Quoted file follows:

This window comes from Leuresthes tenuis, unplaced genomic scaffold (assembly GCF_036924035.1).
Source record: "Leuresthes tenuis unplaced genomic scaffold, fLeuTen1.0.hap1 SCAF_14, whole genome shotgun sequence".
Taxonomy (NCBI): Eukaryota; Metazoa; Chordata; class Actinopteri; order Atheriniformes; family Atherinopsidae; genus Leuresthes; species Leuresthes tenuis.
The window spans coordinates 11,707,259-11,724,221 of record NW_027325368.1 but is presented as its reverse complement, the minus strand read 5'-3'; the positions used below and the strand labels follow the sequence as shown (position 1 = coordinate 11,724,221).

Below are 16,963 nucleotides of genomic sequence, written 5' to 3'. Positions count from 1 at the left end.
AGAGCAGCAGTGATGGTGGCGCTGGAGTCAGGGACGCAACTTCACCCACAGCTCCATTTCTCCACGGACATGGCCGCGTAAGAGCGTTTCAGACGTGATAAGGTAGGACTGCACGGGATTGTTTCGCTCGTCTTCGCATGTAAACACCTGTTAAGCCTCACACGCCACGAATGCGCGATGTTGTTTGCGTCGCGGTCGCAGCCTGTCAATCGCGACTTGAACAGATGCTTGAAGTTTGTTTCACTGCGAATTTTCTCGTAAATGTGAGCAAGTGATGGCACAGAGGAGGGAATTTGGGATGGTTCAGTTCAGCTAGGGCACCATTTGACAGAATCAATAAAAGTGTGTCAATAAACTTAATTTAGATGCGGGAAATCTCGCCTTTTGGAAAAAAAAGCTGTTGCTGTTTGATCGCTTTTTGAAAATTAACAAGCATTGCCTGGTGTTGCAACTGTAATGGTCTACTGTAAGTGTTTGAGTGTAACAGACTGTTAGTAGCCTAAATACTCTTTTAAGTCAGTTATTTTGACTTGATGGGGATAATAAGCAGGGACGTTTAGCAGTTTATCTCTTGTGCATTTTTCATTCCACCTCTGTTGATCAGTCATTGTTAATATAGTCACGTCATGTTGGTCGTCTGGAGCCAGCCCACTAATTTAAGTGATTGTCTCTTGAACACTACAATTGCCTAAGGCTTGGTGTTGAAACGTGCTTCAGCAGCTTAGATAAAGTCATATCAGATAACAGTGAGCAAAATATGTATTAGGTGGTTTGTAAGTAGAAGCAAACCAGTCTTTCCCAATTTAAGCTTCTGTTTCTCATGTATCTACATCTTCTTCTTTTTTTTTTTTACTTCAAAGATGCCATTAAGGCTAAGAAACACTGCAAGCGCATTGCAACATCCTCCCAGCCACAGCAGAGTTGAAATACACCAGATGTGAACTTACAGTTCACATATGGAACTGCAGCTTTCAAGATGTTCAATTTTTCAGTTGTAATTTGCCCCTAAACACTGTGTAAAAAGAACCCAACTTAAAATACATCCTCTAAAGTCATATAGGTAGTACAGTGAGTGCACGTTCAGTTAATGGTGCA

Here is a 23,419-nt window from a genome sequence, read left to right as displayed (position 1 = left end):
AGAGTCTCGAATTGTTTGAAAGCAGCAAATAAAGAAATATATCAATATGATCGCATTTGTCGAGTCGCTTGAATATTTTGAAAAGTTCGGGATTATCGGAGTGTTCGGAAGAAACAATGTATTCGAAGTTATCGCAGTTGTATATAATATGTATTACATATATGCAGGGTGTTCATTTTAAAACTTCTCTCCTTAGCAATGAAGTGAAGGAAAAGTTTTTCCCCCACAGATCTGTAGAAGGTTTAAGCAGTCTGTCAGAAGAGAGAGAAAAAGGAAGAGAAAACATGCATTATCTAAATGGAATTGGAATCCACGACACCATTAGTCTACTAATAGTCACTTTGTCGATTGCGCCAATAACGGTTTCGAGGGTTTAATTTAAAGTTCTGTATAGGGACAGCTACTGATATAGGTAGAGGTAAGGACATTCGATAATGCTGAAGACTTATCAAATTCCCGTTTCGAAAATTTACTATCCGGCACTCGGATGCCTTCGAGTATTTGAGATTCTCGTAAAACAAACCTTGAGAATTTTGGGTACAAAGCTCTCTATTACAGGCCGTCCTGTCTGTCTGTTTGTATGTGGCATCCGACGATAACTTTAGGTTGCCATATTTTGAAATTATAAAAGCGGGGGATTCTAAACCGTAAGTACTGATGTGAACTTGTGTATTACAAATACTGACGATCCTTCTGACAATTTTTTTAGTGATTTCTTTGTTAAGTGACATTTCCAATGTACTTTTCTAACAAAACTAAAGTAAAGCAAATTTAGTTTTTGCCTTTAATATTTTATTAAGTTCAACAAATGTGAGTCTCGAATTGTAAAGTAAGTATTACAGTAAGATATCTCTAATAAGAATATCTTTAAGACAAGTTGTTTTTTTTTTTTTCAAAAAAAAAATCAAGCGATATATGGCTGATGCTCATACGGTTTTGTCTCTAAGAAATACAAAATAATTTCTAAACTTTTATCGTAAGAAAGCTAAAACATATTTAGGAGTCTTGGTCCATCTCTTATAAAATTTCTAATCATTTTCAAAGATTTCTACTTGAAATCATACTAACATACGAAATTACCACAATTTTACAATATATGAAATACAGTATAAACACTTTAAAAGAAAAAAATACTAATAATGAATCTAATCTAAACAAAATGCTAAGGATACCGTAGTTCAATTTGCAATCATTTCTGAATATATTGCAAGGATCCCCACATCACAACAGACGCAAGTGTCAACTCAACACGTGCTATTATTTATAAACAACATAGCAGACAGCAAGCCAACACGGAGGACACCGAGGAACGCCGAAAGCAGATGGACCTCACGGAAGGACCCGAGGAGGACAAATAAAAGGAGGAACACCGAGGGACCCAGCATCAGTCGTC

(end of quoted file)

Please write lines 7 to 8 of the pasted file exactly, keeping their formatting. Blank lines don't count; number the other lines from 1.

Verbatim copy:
Here is a 23,419-nt window from a genome sequence, read left to right as displayed (position 1 = left end):
AGAGTCTCGAATTGTTTGAAAGCAGCAAATAAAGAAATATATCAATATGATCGCATTTGTCGAGTCGCTTGAATATTTTGAAAAGTTCGGGATTATCGGAGTGTTCGGAAGAAACAATGTATTCGAAGTTATCGCAGTTGTATATAATATGTATTACATATATGCAGGGTGTTCATTTTAAAACTTCTCTCCTTAGCAATGAAGTGAAGGAAAAGTTTTTCCCCCACAGATCTGTAGAAGGTTTAAGCAGTCTGTCAGAAGAGAGAGAAAAAGGAAGAGAAAACATGCATTATCTAAATGGAATTGGAATCCACGACACCATTAGTCTACTAATAGTCACTTTGTCGATTGCGCCAATAACGGTTTCGAGGGTTTAATTTAAAGTTCTGTATAGGGACAGCTACTGATATAGGTAGAGGTAAGGACATTCGATAATGCTGAAGACTTATCAAATTCCCGTTTCGAAAATTTACTATCCGGCACTCGGATGCCTTCGAGTATTTGAGATTCTCGTAAAACAAACCTTGAGAATTTTGGGTACAAAGCTCTCTATTACAGGCCGTCCTGTCTGTCTGTTTGTATGTGGCATCCGACGATAACTTTAGGTTGCCATATTTTGAAATTATAAAAGCGGGGGATTCTAAACCGTAAGTACTGATGTGAACTTGTGTATTACAAATACTGACGATCCTTCTGACAATTTTTTTAGTGATTTCTTTGTTAAGTGACATTTCCAATGTACTTTTCTAACAAAACTAAAGTAAAGCAAATTTAGTTTTTGCCTTTAATATTTTATTAAGTTCAACAAATGTGAGTCTCGAATTGTAAAGTAAGTATTACAGTAAGATATCTCTAATAAGAATATCTTTAAGACAAGTTGTTTTTTTTTTTTTCAAAAAAAAAATCAAGCGATATATGGCTGATGCTCATACGGTTTTGTCTCTAAGAAATACAAAATAATTTCTAAACTTTTATCGTAAGAAAGCTAAAACATATTTAGGAGTCTTGGTCCATCTCTTATAAAATTTCTAATCATTTTCAAAGATTTCTACTTGAAATCATACTAACATACGAAATTACCACAATTTTACAATATATGAAATACAGTATAAACACTTTAAAAGAAAAAAATACTAATAATGAATCTAATCTAAACAAAATGCTAAGGATACCGTAGTTCAATTTGCAATCATTTCTGAATATATTGCAAGGATCCCCACATCACAACAGACGCAAGTGTCAACTCAACACGTGCTATTATTTATAAACAACATAGCAGACAGCAAGCCAACACGGAGGACACCGAGGAACGCCGAAAGCAGATGGACCTCACGGAAGGACCCGAGGAGGACAAATAAAAGGAGGAACACCGAGGGACCCAGCATCAGTCGTC